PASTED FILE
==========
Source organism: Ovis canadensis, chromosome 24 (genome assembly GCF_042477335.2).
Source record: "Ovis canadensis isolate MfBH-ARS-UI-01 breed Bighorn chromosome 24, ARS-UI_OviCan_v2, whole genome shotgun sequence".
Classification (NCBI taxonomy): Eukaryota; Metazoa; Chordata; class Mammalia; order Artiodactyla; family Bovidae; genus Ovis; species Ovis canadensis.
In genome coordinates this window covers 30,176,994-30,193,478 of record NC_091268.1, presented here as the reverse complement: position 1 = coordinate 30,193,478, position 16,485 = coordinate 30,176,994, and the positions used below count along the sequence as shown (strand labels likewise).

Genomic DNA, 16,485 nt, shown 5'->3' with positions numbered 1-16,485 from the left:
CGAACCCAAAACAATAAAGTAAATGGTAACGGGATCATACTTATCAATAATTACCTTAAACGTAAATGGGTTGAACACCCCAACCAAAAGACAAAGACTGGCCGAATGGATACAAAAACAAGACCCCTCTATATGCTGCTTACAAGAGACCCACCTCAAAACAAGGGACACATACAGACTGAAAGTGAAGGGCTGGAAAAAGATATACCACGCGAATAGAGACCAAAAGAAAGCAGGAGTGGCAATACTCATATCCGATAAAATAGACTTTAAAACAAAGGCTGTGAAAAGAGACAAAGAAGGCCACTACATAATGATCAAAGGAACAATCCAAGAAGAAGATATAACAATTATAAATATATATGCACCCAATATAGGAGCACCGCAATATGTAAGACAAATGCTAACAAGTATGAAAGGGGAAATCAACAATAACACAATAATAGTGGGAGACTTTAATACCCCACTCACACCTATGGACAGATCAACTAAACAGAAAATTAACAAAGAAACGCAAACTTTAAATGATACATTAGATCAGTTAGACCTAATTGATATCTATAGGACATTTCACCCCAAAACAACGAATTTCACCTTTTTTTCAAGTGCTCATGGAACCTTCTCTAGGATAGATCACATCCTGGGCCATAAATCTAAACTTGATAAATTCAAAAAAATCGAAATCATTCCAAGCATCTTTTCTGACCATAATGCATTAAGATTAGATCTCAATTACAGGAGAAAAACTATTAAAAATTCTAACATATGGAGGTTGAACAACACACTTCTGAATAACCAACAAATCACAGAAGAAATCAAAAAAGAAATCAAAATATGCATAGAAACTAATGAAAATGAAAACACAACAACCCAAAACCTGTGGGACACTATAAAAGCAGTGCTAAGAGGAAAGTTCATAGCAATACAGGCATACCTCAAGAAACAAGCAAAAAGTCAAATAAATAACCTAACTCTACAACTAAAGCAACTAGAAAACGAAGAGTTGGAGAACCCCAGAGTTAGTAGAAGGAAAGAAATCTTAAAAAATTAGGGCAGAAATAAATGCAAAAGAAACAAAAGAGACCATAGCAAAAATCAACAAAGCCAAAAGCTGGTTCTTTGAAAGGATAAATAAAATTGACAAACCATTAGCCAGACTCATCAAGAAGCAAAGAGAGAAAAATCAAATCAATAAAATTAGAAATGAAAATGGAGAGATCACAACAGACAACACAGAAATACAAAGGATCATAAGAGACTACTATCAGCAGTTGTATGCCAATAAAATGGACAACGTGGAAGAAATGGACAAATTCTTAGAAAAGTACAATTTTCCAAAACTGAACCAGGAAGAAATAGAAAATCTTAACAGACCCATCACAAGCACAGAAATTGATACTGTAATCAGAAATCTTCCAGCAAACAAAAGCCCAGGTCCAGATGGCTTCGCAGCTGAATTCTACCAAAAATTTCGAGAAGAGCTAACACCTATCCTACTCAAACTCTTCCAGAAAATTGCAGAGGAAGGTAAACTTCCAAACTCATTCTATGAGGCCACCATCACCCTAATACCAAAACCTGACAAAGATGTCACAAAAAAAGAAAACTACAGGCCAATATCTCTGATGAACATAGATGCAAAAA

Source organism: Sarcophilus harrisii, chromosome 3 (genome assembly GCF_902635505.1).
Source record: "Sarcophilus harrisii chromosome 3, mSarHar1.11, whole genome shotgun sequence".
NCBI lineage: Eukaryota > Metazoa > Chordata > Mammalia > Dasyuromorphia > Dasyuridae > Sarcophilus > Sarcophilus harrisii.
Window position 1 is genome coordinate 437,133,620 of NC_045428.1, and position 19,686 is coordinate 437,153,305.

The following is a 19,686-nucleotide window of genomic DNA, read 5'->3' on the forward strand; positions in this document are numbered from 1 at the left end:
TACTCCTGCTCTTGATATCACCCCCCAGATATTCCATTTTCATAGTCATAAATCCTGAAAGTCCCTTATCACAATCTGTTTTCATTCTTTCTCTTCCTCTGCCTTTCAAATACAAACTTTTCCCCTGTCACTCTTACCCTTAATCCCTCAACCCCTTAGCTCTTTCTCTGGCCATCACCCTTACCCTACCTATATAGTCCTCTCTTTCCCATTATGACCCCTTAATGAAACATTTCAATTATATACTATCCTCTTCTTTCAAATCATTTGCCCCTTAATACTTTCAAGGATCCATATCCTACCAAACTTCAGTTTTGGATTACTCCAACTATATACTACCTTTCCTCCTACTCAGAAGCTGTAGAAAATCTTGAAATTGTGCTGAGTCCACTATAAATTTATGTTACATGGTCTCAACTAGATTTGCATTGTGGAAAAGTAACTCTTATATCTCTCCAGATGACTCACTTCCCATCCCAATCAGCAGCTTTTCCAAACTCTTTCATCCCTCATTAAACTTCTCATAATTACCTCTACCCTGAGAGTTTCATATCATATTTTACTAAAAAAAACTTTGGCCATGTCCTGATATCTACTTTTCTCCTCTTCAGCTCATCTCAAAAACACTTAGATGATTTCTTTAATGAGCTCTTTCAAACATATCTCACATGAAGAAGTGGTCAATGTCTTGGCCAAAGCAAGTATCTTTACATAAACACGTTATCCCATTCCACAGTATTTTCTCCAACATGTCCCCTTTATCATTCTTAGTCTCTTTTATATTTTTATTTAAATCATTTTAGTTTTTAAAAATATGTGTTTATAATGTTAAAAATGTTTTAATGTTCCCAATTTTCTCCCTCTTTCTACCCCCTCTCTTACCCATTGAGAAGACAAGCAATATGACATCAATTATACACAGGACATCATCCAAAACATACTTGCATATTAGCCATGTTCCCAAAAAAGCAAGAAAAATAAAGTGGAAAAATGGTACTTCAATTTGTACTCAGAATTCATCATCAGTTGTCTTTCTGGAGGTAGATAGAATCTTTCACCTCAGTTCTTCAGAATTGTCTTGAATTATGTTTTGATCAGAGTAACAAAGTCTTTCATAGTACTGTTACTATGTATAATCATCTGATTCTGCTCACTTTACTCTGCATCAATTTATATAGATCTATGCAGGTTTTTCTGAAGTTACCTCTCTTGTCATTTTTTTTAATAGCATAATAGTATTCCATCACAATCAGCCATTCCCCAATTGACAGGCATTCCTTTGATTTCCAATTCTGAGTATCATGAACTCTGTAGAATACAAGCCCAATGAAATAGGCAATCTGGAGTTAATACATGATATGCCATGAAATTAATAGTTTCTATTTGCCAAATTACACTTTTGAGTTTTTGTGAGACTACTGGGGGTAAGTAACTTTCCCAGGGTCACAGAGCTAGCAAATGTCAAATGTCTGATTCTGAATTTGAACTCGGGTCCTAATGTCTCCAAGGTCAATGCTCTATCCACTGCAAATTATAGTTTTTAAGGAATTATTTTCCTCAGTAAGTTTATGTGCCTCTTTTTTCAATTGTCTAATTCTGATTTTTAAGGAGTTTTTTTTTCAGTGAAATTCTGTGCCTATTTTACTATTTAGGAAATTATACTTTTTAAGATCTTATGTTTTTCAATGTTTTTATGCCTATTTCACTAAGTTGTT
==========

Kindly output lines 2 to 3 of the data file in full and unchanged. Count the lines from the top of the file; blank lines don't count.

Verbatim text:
Source record: "Ovis canadensis isolate MfBH-ARS-UI-01 breed Bighorn chromosome 24, ARS-UI_OviCan_v2, whole genome shotgun sequence".
Classification (NCBI taxonomy): Eukaryota; Metazoa; Chordata; class Mammalia; order Artiodactyla; family Bovidae; genus Ovis; species Ovis canadensis.